A new study from researchers at the University of Miami (UM) Rosenstiel School of Marine, Atmospheric, and Earth Science found that Miami’s history of environmental injustice was the key to understanding why different groups were often talking at cross-purposes, leading to misunderstandings and disagreements about climate change and what they believe should be done about it.
“These findings are of particular interest as local governments begin to respond to climate pressures,” said Rosalind Donald, who conducted the study while a postdoctoral associate in the UM Rosenstiel School’s Department of Environmental Science and Policy. “While climate change is often spoken of in scientific terms in the policy world, the people in our study were engaging with its wider societal context.”
By weaving together information from interviews, archival documents — from planning documents to personal papers—and analysis of policy documents, Donald and team were able to analyze Miami’s climate debate and the histories that inform it.
The city’s history of growth through real estate development and racial segregation — from the dispossession of the Seminole and Miccosukee tribes to the destruction of Miami’s then-largest Black community, Overtown, to make way for the I-95 Expressway — has created a fractured climate debate in which people experience different climate impacts.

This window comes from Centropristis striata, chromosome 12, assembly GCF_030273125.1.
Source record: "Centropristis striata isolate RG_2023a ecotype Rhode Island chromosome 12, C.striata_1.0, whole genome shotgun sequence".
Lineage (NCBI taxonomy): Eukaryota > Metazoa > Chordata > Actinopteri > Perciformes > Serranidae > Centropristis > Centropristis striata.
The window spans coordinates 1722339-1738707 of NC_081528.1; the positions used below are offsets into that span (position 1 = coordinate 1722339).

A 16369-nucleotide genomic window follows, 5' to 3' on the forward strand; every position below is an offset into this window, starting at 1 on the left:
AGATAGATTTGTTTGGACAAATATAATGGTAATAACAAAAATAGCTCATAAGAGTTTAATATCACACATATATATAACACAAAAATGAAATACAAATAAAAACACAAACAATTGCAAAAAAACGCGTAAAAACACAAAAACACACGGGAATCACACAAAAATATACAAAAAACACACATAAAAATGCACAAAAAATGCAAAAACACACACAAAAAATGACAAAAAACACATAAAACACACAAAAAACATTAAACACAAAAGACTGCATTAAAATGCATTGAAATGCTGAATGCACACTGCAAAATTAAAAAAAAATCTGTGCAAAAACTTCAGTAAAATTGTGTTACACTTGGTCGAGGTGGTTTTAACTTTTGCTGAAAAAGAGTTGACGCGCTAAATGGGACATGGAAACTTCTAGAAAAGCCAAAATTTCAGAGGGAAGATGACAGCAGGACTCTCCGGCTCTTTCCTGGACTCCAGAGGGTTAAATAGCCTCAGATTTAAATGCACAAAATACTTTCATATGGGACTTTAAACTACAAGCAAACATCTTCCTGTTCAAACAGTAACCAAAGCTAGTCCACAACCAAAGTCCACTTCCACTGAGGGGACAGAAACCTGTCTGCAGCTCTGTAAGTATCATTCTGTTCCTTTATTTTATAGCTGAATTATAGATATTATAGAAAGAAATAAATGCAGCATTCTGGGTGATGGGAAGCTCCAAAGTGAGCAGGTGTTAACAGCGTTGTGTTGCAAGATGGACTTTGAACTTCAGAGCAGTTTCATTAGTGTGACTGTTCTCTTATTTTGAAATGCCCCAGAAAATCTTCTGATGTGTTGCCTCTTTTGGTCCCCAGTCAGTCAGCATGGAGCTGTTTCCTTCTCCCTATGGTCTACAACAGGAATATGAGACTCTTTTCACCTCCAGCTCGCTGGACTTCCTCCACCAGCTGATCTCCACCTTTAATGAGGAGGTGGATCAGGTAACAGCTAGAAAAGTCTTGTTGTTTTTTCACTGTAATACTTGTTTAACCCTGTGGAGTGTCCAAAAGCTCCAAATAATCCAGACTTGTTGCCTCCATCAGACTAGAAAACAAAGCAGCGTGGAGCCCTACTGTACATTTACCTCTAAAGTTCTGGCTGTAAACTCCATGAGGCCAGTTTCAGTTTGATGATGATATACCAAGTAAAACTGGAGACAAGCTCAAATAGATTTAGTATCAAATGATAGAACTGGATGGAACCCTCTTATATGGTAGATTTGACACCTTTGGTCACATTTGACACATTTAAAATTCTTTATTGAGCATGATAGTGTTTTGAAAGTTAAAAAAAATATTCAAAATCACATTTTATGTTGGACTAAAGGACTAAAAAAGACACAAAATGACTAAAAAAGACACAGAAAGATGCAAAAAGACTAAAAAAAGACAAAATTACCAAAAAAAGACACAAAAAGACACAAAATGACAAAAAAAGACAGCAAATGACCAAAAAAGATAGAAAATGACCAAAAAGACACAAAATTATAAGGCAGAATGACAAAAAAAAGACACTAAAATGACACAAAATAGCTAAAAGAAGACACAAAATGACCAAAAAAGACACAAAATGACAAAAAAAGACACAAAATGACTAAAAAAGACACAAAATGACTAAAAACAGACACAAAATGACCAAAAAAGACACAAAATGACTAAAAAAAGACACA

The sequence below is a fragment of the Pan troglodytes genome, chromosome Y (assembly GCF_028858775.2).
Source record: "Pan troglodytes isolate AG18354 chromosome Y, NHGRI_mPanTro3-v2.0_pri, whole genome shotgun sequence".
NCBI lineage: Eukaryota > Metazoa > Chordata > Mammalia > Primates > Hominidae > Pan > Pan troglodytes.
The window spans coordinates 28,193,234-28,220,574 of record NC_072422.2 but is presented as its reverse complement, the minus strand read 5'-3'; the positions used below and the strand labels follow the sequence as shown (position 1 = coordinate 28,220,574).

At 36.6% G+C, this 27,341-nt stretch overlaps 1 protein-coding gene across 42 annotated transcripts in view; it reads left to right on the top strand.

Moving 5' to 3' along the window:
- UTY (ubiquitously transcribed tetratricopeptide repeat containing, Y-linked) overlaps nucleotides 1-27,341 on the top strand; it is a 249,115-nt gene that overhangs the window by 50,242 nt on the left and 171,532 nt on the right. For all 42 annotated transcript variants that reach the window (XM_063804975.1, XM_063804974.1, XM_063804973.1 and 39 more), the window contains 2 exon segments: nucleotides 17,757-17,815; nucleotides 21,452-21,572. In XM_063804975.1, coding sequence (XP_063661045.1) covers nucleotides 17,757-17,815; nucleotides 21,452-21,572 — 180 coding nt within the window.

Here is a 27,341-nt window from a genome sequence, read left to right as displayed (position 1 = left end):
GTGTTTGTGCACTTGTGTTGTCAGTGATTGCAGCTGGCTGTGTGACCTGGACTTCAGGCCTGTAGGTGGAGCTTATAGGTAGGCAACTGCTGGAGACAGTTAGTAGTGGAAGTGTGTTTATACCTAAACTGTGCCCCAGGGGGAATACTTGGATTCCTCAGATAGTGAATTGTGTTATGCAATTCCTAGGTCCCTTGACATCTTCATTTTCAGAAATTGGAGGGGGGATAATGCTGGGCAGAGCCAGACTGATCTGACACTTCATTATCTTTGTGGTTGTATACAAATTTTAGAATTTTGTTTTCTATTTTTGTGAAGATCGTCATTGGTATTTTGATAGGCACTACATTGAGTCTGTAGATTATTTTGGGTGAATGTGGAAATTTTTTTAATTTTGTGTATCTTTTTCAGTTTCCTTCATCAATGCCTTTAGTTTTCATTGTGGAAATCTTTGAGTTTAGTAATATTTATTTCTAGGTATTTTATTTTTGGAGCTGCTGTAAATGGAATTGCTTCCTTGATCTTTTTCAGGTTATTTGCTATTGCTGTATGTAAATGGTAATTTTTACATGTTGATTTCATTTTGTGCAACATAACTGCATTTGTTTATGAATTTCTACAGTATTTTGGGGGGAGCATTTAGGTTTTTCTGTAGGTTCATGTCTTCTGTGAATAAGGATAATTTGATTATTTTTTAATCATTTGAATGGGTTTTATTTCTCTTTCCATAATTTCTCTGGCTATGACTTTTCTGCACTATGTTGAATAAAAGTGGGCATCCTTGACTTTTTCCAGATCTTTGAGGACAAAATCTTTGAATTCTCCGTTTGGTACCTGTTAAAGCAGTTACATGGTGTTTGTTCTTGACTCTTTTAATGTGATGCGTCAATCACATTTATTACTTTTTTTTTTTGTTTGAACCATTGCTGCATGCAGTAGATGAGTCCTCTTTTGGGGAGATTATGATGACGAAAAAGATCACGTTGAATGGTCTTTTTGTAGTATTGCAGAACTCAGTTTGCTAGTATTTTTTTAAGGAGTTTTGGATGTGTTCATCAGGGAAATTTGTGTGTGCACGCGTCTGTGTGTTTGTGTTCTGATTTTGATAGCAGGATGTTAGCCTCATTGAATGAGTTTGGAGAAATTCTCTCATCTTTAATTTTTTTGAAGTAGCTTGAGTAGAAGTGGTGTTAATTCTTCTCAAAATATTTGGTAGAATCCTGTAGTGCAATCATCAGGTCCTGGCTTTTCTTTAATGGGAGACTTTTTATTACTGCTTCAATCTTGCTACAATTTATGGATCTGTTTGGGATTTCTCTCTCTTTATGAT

Shorefront areas are likely to be populated by a wealthier demographic, for example, so they are more likely to experience coastal flooding due to sea-level rise and connect it with climate change. Inland, many Black communities are located on higher ground due to segregation and displacement. These areas are under increasing gentrification pressure, potentially due in part to the fact that they are less vulnerable to sea-level rise – a theory called climate gentrification. As a result, some residents were more likely to connect climate change with gentrification.
Their research found that different opinions about climate change aren’t just about political identity but are rooted in the community histories such as experiences of privilege or dispossession.
“Research and the media often put differences of opinion about climate change to political differences,” said Donald. “It’s not just about deniers and believers, our research shows how climate change is personal to all of us.”
In some communities, this meant that science-based climate communication could even be alienating —while talking about climate change in the context of gentrification and other pressing concerns was more concrete. In another community — a wealthy Miami Beach neighborhood, residents were well versed in climate science but still rejected measures to respond to sea level rise when they feared it would interfere with their property values and quality of life.
“It has divided the city into those who have benefited from this growth and those whose communities have subsidized the health, wealth, and environmental quality of others without enjoying the fruits of growth,” said Donald.
The study, titled “The role of local narratives in emerging climate governance” was published July 12, 2022 in the journal Environmental Research: Climate. The study’s authors include: Rosalind Donald, Camila Young, and Katharine J. Mach. Funding was provided by the University of Miami Rosenstiel School of Marine, and Atmospheric Science.